To begin implementation of the research, JJEEP identified from the prior literature some of the most promising practices in juvenile justice education, reserving the overused term "best practices" for those relatively few concepts and methods that were found to be effective based on empirical research. Unfortunately, this prior literature is largely comprised of impressionistic and anecdotal accounts that are without empirical support or validation.

Nonetheless, and given these caveats, the promising educational concepts and methods found to have the most support and the greatest consensus among juvenile justice educators and researchers included:

* Assigning youths to small juvenile commitment facilities rather than large facilities;

* Maintaining low student-teacher ratios in educational programs for these youths;

* Using professionally certified teachers and well-trained paraprofessionals to work with these youths;

* Providing accurate initial academic assessments to be used in student placement;

* Developing and using individualized education plans that fit the needs of each student;

* Having an effective and appropriate curriculum that meets the needs of the population being served (including individualized curriculum, vocational education, special education, general education development, cultural diversity and psychosocial education);

* Providing appropriate transition planning and follow-through as youths move from one system to another;

* Adopting a comprehensive instructional and technological delivery system that meets the youths' needs;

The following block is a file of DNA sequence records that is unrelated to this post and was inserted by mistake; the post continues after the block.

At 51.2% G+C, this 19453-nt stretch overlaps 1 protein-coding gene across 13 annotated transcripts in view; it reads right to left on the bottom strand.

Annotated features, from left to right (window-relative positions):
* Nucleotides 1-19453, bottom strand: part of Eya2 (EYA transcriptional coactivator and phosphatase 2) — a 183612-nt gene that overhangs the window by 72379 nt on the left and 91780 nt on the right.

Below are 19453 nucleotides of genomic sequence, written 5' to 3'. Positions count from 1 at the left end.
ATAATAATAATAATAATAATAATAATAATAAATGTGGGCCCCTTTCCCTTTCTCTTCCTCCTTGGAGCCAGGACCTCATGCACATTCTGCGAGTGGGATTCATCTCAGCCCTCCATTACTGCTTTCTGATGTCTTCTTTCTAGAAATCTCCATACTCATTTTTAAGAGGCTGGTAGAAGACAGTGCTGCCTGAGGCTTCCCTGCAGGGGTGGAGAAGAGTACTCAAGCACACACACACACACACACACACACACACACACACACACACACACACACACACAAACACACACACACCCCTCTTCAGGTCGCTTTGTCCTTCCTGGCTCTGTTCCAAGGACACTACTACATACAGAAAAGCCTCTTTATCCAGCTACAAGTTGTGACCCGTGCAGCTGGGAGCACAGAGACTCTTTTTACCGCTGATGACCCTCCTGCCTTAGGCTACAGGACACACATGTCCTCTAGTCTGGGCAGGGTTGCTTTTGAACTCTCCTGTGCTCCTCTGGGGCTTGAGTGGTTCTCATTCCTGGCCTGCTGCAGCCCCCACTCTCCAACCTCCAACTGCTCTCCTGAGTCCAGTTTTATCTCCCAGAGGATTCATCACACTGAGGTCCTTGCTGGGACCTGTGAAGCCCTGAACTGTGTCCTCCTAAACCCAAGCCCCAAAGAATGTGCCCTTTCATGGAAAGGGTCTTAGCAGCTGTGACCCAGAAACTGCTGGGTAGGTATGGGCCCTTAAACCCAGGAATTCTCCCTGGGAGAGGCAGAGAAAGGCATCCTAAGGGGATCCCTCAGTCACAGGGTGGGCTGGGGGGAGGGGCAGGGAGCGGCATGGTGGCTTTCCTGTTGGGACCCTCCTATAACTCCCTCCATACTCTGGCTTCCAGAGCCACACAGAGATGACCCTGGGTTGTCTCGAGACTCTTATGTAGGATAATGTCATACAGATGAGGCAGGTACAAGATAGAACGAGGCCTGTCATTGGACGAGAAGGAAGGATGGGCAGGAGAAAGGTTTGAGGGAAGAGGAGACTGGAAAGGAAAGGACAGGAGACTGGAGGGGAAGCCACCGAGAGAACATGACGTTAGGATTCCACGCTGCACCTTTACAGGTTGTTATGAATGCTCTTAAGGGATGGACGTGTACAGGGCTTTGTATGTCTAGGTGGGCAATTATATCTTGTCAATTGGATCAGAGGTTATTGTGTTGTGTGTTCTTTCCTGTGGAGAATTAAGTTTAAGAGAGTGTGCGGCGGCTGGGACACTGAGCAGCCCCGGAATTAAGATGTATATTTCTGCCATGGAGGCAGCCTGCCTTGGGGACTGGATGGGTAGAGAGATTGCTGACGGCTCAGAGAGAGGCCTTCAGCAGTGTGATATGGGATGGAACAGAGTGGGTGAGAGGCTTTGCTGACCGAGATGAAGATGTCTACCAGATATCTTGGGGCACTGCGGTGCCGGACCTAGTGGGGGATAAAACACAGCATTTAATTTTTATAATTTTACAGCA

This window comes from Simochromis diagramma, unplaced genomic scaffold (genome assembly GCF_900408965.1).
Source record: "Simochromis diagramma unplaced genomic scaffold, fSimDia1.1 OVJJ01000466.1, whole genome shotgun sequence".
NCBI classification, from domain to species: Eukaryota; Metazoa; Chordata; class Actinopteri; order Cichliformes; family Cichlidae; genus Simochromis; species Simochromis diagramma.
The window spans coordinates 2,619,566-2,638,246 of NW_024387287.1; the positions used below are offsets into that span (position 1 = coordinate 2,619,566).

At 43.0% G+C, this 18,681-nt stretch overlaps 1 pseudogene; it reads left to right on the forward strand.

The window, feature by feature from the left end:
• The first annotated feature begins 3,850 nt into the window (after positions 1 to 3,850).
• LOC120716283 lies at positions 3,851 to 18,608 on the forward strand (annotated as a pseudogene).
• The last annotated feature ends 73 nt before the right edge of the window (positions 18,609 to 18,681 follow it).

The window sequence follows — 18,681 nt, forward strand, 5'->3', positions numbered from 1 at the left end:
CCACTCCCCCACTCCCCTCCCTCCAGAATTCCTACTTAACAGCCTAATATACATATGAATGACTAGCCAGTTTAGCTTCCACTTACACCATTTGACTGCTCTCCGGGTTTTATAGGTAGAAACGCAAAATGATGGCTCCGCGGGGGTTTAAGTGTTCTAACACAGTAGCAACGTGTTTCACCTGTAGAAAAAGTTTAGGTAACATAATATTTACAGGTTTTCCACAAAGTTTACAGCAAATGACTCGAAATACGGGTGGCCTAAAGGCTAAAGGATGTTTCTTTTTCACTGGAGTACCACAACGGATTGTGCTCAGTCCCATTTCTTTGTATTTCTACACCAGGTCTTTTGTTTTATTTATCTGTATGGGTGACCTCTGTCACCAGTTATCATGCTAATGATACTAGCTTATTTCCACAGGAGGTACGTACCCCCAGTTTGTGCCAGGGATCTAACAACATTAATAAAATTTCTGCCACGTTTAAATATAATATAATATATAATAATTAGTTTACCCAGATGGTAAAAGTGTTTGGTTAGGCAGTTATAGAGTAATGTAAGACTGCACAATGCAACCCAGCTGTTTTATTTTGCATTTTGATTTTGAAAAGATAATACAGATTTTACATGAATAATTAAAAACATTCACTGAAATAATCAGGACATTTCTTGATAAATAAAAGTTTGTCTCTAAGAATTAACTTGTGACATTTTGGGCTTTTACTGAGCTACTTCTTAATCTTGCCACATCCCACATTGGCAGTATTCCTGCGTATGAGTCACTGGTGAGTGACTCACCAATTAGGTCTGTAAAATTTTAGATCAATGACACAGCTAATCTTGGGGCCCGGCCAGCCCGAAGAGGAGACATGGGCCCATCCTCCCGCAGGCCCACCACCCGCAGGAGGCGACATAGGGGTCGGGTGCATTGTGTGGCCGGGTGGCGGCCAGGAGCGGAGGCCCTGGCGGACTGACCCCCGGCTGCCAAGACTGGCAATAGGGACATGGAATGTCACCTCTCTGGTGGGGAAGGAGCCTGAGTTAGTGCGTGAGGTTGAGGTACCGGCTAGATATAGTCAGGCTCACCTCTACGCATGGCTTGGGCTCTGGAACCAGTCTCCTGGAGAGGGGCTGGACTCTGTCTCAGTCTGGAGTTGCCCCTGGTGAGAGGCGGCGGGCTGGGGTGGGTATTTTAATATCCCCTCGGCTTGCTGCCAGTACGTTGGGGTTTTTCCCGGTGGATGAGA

* Developing a system of comprehensive aftercare aimed at effective community reintegration; and

* Providing ongoing professional development and training for teachers working with these students.

Recognizing that these concepts represent promising practices that have yet to undergo rigorous research and evaluation, JJEEP has implemented an ongoing research strategy that addresses each of these concepts in an effort to validate these promising practices as best practices that can be disseminated throughout Florida or the nation. Conversely, modifications in these practices may be required if research evidence suggests that they may not be as effective in responding to the community reintegration needs of juvenile justice youths, as previously believed.

More specifically, JJEEP's research efforts and processes can be described as follows: First, annual literature reviews are completed to identify and/or update known promising and best educational practices; second, annual assessments of each education program's quality assurance score in relation to the number of promising or best educational practices in operation in the program are completed; third, annual pre- and post-academic outcome assessments for each of the more than 200 educational programs (i.e., pre- and post-academic assessment test scores, credits earned, diplomas or certificates awarded) in relation to their quality assurance scores and the number of promising or best practices are conducted; and finally, a longitudinal study that employs both official (i.e., arrest, recommitment, employment, school returns) and self-report data is ongoing to determine ultimately if a student's receipt of promising or best educational services that result in specific academic outcome gains do indeed correlate with the student's successful community reintegration.

To date, JJEEP's preliminary research findings document that the juvenile justice educational programs receiving the highest quality assurance scores have the highest proportion of promising or best practices, with the middle-scoring programs having fewer promising or best practices, and the low-scoring programs having the Least of such practices. With regard to academic outcomes, there also is a positive correlation between high quality assurance performing programs and various pre and post-academic outcome gains. At this time, the preliminary longitudinal results only report on return to school following release, and these results indicate that programs with higher quality assurance scores have more of their students returning to school after they are released and returned to their home communities.